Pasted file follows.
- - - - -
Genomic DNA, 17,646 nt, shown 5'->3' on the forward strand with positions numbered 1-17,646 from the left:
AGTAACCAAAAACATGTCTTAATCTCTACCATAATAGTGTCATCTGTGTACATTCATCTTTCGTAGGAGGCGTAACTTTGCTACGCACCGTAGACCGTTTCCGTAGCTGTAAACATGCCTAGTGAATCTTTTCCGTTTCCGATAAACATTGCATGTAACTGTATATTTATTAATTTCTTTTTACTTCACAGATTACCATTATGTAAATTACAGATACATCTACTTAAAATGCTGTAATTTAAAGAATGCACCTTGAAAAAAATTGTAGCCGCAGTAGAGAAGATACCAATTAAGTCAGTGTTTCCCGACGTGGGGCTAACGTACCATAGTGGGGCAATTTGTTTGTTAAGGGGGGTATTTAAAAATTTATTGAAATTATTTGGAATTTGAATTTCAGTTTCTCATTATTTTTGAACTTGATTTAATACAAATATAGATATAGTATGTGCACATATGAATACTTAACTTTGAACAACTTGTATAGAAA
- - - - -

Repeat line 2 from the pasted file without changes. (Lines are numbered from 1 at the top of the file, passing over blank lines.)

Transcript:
AGTAACCAAAAACATGTCTTAATCTCTACCATAATAGTGTCATCTGTGTACATTCATCTTTCGTAGGAGGCGTAACTTTGCTACGCACCGTAGACCGTTTCCGTAGCTGTAAACATGCCTAGTGAATCTTTTCCGTTTCCGATAAACATTGCATGTAACTGTATATTTATTAATTTCTTTTTACTTCACAGATTACCATTATGTAAATTACAGATACATCTACTTAAAATGCTGTAATTTAAAGAATGCACCTTGAAAAAAATTGTAGCCGCAGTAGAGAAGATACCAATTAAGTCAGTGTTTCCCGACGTGGGGCTAACGTACCATAGTGGGGCAATTTGTTTGTTAAGGGGGGTATTTAAAAATTTATTGAAATTATTTGGAATTTGAATTTCAGTTTCTCATTATTTTTGAACTTGATTTAATACAAATATAGATATAGTATGTGCACATATGAATACTTAACTTTGAACAACTTGTATAGAAA